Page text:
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Did medical issues lead to your financial problems?

No one ever expects to need to file a bankruptcy. Most people go along in their daily life thinking that bankruptcy happen because people made poor choices, spent too much, failed to save and used their credit cards too much.

And then something happens.

They are injured, maybe on a weekend, playing with their kids, while they are out riding a bike, or maybe just driving to the store. They are hurt. Bad. Or maybe they don't feel good one day and wind up going to the emergency room. They have a serious, chronic condition that demands surgery or other expensive treatment.

Suddenly they are hit with $10,000, $20,000 or $100,000 in medical bills. Like many Florida residents, they lack insurance, or what insurance they have is quickly exhausted.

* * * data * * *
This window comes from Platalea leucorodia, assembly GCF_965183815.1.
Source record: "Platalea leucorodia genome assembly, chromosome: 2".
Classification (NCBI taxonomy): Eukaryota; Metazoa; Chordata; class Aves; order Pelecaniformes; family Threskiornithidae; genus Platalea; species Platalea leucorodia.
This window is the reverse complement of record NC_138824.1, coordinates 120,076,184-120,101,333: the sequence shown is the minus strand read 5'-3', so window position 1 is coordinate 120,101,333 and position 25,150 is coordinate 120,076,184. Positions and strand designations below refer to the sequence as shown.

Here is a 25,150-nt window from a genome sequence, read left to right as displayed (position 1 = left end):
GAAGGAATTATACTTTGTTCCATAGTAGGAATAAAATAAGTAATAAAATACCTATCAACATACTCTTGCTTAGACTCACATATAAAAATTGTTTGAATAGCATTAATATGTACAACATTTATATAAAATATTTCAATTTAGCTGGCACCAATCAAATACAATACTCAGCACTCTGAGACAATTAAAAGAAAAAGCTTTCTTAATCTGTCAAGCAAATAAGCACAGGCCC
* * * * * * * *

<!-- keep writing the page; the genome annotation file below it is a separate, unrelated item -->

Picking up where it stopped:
They can't work, so their income suffers a significant cut, as their spouse is now carrying the entire family. They use credit cards to cover bills. They fall behind on the mortgage. Collection calls and notices pile up unopened.

They run out of options and foreclosure is threatened. Their entire life is collapsing around them. And that's when they start researching bankruptcy.

A recent study looking at the four largest states found that Texas and Florida rank first and second with uninsured workers, and almost 40 percent of Floridians with insurance reported they have had problems affording medical care.

Health insurance can still be so expensive that many must forgo it, or the plan they can afford is so limited that they still can be quickly overwhelmed by medical debt. If this describes your situation, you should look into bankruptcy before your finances have deteriorated to the point where you could lose your home and everything you have worked for.

Oncologynurseadvisor.com, "Medical debt burden higher in Texas and Florida," April 17, 2015

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